New single-family home sales for November came off a record October buying surge, dropping to a seasonally adjusted annual rate of 1.125 million units, the U.S. Commerce Department reported recently. Despite a 12.0 percent decline from October’s record sales pace, the November rate was 3.6 percent above the sales pace of November 2003.
The government revised October’s single-family home sales pace upward to 1.278 million units, and the October-November average is above the pace for the first three quarters of the year.
“Builders across the country remain very upbeat about the single-family housing market,” said Bobby Rayburn, president of the National Association of Home Builders (NAHB) and a home and apartment builder from Jackson, Miss. “The NAHB/Wells Fargo Housing Market Index, based on our monthly surveys of single-family builders, indicated that all the fundamentals are in place for strong months ahead.”
“The government’s home sales series has been showing a lot of month-to-month volatility, and revisions to preliminary estimates can be quite large,” said NAHB Chief Economist David Seiders. “Today’s report on new home sales should be viewed in the context of positive signals on housing demand from surveys of both home builders and mortgage lenders.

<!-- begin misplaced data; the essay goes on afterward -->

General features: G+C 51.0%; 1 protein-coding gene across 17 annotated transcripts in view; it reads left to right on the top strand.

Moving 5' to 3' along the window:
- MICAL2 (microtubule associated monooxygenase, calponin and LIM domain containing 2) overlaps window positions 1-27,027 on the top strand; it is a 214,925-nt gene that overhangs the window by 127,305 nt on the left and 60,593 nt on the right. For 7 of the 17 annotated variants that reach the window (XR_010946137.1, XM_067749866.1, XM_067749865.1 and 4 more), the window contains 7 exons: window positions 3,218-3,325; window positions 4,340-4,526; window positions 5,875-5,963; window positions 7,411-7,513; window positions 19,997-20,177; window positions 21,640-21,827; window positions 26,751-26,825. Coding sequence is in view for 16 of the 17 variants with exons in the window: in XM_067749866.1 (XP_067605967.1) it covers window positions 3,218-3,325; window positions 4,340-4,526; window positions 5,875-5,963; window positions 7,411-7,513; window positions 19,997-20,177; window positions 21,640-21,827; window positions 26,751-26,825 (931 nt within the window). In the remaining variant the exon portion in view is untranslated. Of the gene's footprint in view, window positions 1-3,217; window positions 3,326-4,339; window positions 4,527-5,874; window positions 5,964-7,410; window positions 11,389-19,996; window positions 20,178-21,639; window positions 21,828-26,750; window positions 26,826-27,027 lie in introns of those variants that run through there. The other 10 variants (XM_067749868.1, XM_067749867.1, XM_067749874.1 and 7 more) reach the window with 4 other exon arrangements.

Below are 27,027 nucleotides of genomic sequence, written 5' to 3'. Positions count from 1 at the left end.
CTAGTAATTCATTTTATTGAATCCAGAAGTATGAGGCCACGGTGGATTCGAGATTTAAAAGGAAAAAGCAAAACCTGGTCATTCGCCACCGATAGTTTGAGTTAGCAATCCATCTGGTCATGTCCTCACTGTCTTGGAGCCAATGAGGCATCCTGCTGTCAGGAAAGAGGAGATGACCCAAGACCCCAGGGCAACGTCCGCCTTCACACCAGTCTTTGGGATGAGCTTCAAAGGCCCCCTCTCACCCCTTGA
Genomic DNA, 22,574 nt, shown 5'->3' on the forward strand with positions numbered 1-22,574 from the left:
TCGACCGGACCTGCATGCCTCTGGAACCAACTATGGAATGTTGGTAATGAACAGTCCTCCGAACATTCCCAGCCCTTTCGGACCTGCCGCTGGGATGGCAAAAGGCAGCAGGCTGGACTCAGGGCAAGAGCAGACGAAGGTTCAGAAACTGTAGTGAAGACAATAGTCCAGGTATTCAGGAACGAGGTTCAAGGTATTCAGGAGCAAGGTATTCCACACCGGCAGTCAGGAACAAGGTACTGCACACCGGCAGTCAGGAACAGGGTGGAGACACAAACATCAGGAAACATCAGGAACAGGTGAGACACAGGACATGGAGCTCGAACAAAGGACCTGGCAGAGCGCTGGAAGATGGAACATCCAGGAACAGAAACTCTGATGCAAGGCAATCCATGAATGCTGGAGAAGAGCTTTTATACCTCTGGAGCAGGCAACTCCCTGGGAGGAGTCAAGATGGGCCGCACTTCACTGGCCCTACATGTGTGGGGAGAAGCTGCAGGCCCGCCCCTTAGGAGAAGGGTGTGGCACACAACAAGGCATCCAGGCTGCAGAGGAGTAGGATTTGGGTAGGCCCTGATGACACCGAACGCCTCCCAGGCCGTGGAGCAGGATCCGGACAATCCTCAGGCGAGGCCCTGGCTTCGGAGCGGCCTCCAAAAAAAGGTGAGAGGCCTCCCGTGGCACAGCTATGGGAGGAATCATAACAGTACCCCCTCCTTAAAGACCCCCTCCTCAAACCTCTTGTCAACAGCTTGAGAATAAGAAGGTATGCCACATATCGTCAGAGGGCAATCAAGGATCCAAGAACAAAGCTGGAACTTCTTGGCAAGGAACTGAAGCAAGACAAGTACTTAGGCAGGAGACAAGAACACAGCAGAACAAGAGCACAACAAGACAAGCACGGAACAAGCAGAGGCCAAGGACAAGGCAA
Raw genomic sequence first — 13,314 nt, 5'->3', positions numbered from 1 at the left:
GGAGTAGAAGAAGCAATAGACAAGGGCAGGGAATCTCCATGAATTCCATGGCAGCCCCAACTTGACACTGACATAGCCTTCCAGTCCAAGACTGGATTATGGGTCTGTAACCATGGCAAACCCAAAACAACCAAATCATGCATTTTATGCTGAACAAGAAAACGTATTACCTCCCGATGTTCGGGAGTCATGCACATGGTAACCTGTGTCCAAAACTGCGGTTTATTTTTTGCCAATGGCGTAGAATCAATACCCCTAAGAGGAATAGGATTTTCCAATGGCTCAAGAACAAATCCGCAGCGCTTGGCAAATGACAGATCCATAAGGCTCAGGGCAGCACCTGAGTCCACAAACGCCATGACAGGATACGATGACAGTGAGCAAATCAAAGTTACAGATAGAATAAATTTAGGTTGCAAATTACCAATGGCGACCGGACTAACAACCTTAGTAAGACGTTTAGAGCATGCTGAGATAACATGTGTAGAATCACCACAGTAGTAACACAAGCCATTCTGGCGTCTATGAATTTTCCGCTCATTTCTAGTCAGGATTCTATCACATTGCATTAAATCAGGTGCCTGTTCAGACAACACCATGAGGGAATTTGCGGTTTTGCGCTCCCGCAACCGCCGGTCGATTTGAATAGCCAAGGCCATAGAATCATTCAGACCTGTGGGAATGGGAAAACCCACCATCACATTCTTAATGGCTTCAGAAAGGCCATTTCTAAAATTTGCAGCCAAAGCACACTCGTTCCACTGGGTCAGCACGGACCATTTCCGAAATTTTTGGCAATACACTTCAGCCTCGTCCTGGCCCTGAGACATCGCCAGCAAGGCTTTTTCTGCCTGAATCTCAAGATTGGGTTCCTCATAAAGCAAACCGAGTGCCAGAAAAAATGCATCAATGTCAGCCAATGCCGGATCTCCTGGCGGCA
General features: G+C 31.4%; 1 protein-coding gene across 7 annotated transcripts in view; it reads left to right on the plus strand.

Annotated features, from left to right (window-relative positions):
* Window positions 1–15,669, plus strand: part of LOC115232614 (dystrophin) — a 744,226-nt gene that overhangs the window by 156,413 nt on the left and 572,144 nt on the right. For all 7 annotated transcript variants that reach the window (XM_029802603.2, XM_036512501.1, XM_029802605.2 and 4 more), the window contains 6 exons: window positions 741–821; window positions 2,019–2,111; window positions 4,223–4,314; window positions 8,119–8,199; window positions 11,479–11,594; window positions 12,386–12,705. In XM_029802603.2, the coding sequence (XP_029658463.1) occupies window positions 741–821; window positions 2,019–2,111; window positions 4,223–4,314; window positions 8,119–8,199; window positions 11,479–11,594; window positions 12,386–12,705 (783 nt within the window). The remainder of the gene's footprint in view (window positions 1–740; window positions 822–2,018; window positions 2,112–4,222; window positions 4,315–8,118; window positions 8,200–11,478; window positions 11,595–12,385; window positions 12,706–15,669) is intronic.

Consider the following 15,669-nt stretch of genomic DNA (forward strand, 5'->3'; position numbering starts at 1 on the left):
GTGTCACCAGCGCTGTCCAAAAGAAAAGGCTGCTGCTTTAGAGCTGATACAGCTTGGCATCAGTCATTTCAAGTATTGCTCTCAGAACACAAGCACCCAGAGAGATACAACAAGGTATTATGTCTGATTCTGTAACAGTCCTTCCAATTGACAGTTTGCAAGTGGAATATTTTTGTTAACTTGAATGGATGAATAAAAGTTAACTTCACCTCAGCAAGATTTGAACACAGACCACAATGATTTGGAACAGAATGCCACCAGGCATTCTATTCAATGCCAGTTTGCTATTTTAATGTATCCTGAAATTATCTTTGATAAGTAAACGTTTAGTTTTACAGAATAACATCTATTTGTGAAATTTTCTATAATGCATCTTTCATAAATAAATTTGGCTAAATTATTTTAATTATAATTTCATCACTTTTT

“The fundamentals supporting housing demand still are quite solid. Mortgage rates are historically low, job growth is moving ahead and household income is rising,” Seiders continued. “Sales of new single-family homes will hit a record in 2004 despite the surprising decline reported for November.”
The inventory of new homes for sale moved up 2.2 percent to 418,000 units in November. This represents a 4.5 month supply at the current sales rate, the highest since early 2003. However, the rise in the inventory of unsold new homes entirely reflected homes that have been permitted but not yet started. The inventory of homes under construction or completed was virtually unchanged.
“The current inventory situation is not worrisome, but builders obviously should be keeping the numbers of units that are under construction or completed under close control as we move into 2005, particularly as the Federal Reserve continues its steadfast campaign of monetary tightening,” Seiders said.
Sales in the Northeast, Midwest and West declined for the month. The Northeast dropped 7.1 percent, the Midwest posted a 39.4 percent decline and the West fell 27.9 percent. Sales in the South increased 13.6 percent for the month.